Selma - A Bridge to History

                From Montgomery, drive along the 54-mile Selma to Montgomery National Historic Trail (US Route 80), on which protesters marched over five long days.
                Stop at the halfway mark to explore the National Park Service visitors center and watch the 25-minute film explaining the historic march.
                 The march was prompted by the events of March 7,1965, that took place on Selma’s Edmund Pettus Bridge. There’s nothing glamorous about the arched span, but it’s as much an American symbol as the Statue of Liberty. On that day, now known as Bloody Sunday, hundreds of unarmed citizens marched across the bridge to protest the difficulty African Americans had when registering to vote. As TV cameras rolled, police gassed and beat protesters who tried to cross the bridge.
                 “I thought I was going to die," says Lynda Lowery, a Selma resident who was 14 at the time. “I have never felt that fear since.” Now she volunteers with the annual Jubilee in Selma that reenacts the march.
                When you walk across the bridge, pause at the top to ask yourself what you would have done if you saw the police waiting for you. Then visit Selma’s National Voting Rights Museum at the foot of the bridge, where you’ll find docents like Lowery as well as photos documenting that terrible day.
                From Selma, head north on Alabama State Route 14 to Marion. About 5 miles east of town is the grave of Jimmie Lee Jackson, tucked in a wooded area off the highway (get directions from the Perry County Chamber, as well as a mobile phone tour, at 334-526-3061 or A state trooper killed the 26-year-old in February 1965, which prompted one of the first attempts to march to Montgomery. That attempt ended in Bloody Sunday a month later. Then head northwest on the Coretta Scott King Highway, pausing at her childhood home 12 miles north of Marion, where she and King were married. It’s just a short drive on to Greensboro and the Safe House Museum.

* National Park Service Selma Interpretive Center, 2 Broad Street. (334) 872-0509
* National Voting Rights Museum and Institute, 6 US Route 80 East. (334) 418-0800;
* Safe House Black History Museum, corner of Davis Street and Martin Luther King Drive, Greensboro. (334) 624-2030

Tuscaloosa - Segregation Challenged

                From Greensboro, head north. College football fans may know Tuscaloosa for its national championship team, but it’s also the site of a pivotal event in civil rights history. On a sweltering June day in 1963, newly elected Governor George Wallace blocked a schoolhouse door as two black students, Vivian Malone and James Hood, tried to register at the University of Alabama. Earlier that year, in his inaugural speech, Wallace had famously declared, “Segregation now, segregation tomorrow, segregation forever.”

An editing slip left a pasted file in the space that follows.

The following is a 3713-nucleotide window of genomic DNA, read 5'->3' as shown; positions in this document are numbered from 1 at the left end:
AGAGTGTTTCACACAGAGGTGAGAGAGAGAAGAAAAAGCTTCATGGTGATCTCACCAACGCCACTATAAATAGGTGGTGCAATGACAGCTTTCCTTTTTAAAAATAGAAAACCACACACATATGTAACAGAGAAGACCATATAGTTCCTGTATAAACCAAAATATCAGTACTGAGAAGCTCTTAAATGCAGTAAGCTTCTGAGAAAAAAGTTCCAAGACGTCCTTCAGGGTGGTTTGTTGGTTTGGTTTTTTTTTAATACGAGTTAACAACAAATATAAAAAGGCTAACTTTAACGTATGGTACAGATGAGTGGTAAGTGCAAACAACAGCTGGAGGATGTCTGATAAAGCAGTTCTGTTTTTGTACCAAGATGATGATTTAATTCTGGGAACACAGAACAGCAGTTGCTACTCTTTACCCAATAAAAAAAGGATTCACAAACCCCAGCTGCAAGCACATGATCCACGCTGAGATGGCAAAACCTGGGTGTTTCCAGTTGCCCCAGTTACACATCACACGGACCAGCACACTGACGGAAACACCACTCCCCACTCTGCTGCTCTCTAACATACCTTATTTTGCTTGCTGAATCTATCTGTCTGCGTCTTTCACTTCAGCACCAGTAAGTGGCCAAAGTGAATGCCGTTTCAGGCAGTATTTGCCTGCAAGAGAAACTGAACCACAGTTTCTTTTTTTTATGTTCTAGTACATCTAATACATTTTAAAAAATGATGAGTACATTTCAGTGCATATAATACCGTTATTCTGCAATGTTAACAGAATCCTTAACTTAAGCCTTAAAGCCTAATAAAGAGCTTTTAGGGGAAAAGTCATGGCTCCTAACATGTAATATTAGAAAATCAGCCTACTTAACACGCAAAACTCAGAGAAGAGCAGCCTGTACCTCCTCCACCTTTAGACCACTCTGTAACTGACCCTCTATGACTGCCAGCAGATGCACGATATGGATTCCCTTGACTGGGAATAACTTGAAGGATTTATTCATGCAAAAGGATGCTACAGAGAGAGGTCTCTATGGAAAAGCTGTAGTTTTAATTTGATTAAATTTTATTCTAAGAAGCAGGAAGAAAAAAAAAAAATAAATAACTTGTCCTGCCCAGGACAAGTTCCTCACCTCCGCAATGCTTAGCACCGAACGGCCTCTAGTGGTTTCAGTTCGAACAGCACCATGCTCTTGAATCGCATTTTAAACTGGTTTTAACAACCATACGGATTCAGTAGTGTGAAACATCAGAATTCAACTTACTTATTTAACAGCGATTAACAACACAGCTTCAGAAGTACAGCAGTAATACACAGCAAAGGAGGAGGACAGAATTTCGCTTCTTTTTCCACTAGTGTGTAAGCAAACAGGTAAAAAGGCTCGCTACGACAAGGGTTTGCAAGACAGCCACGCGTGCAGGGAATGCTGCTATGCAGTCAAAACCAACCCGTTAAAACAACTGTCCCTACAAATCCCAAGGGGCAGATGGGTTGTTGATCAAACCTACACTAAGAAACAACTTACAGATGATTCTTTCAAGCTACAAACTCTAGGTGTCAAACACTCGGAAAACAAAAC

The Malone-Hood Plaza now marks the spot, honoring the two students who proved the governor wrong.

* Malone-Hood Plaza, Autherine Lucy Clock Tower, University of Alabama, Tuscaloosa. (205) 348-6010.

Birmingham - The 1963 Campaign

                Birmingham made international news during the 1963 Children’s Crusade, when police dogs attacked schoolchildren and water cannons knocked peaceful marchers to the ground. In Kelly Ingram Park, statues of German shepherds lunging and children cowering for safety freeze those moments in time.
                 A few weeks before the confrontation, King was arrested during a protest and wrote his famous “Letter from Birmingham Jail,” a defense of nonviolent protest. The bars of his cell are now housed in the Birmingham Civil Rights Institute, the centerpiece of the six-block Civil Rights District. Another of the district’s landmarks is the 16th Street Baptist Church, where four girls were killed in a bombing.
                 I like the Institute for its frequent special programs and for its volunteers, many of whom are willing to share their experiences from the civil rights era. It’s here that I met retiree Catherine Burks-Brooks, a Freedom Rider who stood up to Birmingham’s notorious commissioner of public safety, “Bull” Connor. Connor had taken the college student and several others who had defied the city’s segregation laws from jail in the middle of the night, saying he planned to drive them back home to Nashville. But as soon as the car reached the Tennessee border, Connor kicked them out.
                 “Back then, we watched a lot of cowboy movies,” Burks-Brooks said. “I told him I would see him back in Birmingham by high noon.” It was actually 3 p.m. when she and her classmates made it back to continue the historic Freedom Ride.

* 16th Street Baptist Church, 1530 Sixth Avenue North. (205) 251-9402
* Birmingham Civil Rights Institute, 520 16th Street North. (205) 328-9696
* Kelly Ingram Park, 16th Street North and Fifth Avenue North.

Memphis, Tennessee - A Fallen Leader

                Perhaps prompted by his close call just weeks earlier in Greensboro, King seemed to sense that his days were numbered.
                 The National Civil Rights Museum in Memphis, the most comprehensive museum of its kind in the country, honors King and much more. It’s a no-holds barred examination of the march to freedom from its roots in slavery to the movement that swept the world.
                The museum encompasses the Lorraine Motel, preserved in its 1950s style. A line often forms by the room where King stayed and died. A decade ago, the museum was expanded to include the boarding house from which James Earl Ray fired at King. Working their way through exhibits, visitors are drawn to the sniper’s perch, wishing somehow history could be changed. Looking toward the motel balcony, the shot looks disturbingly easy.
                The scene marks the place where King’s journey came to an end. But the movement marched on. As we know today, the reverend’s words and convictions continued to reverberate, long after he resolved his doubts at a kitchen table, inspiring millions, and changing history.

 * National Civil Rights Museum, 450 Mulberry Street. (901) 521-9699
Birmingham-based journalist Larry Bleiberg runs